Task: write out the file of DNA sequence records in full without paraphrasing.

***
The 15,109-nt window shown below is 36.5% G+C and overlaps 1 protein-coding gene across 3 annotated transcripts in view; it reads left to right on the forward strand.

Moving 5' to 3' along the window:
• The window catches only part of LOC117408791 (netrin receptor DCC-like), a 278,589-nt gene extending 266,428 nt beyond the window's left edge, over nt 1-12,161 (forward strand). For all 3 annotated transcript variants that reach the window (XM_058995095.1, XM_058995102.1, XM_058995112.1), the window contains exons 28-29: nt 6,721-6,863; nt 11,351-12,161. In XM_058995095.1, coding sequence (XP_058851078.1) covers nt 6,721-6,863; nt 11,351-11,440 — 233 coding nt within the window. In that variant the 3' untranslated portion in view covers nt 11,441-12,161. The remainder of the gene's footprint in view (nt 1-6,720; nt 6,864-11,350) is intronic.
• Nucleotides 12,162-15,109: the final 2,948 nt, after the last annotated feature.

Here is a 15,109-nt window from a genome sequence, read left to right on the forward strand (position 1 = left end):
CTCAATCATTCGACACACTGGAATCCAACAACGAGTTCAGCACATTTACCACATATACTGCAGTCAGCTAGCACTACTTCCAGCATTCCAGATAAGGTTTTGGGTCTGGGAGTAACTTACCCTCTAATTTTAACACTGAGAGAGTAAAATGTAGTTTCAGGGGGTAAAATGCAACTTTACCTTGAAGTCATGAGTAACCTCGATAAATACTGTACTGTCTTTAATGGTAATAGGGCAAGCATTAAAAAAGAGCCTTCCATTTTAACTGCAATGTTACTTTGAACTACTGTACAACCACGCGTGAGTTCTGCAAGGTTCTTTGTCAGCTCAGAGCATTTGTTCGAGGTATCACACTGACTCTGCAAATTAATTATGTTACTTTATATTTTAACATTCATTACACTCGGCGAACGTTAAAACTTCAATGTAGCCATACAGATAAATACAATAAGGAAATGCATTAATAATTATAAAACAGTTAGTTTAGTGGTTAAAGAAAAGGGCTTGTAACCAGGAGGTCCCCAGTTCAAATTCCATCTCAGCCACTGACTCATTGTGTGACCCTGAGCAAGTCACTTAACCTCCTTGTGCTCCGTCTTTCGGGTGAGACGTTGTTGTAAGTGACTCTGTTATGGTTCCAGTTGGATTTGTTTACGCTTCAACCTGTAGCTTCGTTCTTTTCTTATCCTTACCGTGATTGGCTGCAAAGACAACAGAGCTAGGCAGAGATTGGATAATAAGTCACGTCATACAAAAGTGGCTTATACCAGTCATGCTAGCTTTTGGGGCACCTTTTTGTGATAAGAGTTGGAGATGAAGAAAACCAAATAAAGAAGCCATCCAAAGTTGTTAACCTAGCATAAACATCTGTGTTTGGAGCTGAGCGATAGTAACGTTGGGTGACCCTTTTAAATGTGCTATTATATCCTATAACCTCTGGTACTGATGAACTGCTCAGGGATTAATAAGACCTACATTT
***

The 15,109-nt window shown below is 36.5% G+C and overlaps 1 protein-coding gene across 3 annotated transcripts in view; it reads left to right on the forward strand.

Moving 5' to 3' along the window:
• The window catches only part of LOC117408791 (netrin receptor DCC-like), a 278,589-nt gene extending 266,428 nt beyond the window's left edge, over nt 1-12,161 (forward strand). For all 3 annotated transcript variants that reach the window (XM_058995095.1, XM_058995102.1, XM_058995112.1), the window contains exons 28-29: nt 6,721-6,863; nt 11,351-12,161. In XM_058995095.1, coding sequence (XP_058851078.1) covers nt 6,721-6,863; nt 11,351-11,440 — 233 coding nt within the window. In that variant the 3' untranslated portion in view covers nt 11,441-12,161. The remainder of the gene's footprint in view (nt 1-6,720; nt 6,864-11,350) is intronic.
• Nucleotides 12,162-15,109: the final 2,948 nt, after the last annotated feature.

Here is a 15,109-nt window from a genome sequence, read left to right on the forward strand (position 1 = left end):
CTCAATCATTCGACACACTGGAATCCAACAACGAGTTCAGCACATTTACCACATATACTGCAGTCAGCTAGCACTACTTCCAGCATTCCAGATAAGGTTTTGGGTCTGGGAGTAACTTACCCTCTAATTTTAACACTGAGAGAGTAAAATGTAGTTTCAGGGGGTAAAATGCAACTTTACCTTGAAGTCATGAGTAACCTCGATAAATACTGTACTGTCTTTAATGGTAATAGGGCAAGCATTAAAAAAGAGCCTTCCATTTTAACTGCAATGTTACTTTGAACTACTGTACAACCACGCGTGAGTTCTGCAAGGTTCTTTGTCAGCTCAGAGCATTTGTTCGAGGTATCACACTGACTCTGCAAATTAATTATGTTACTTTATATTTTAACATTCATTACACTCGGCGAACGTTAAAACTTCAATGTAGCCATACAGATAAATACAATAAGGAAATGCATTAATAATTATAAAACAGTTAGTTTAGTGGTTAAAGAAAAGGGCTTGTAACCAGGAGGTCCCCAGTTCAAATTCCATCTCAGCCACTGACTCATTGTGTGACCCTGAGCAAGTCACTTAACCTCCTTGTGCTCCGTCTTTCGGGTGAGACGTTGTTGTAAGTGACTCTGTTATGGTTCCAGTTGGATTTGTTTACGCTTCAACCTGTAGCTTCGTTCTTTTCTTATCCTTACCGTGATTGGCTGCAAAGACAACAGAGCTAGGCAGAGATTGGATAATAAGTCACGTCATACAAAAGTGGCTTATACCAGTCATGCTAGCTTTTGGGGCACCTTTTTGTGATAAGAGTTGGAGATGAAGAAAACCAAATAAAGAAGCCATCCAAAGTTGTTAACCTAGCATAAACATCTGTGTTTGGAGCTGAGCGATAGTAACGTTGGGTGACCCTTTTAAATGTGCTATTATATCCTATAACCTCTGGTACTGATGAACTGCTCAGGGATTAATAAGACCTACATTT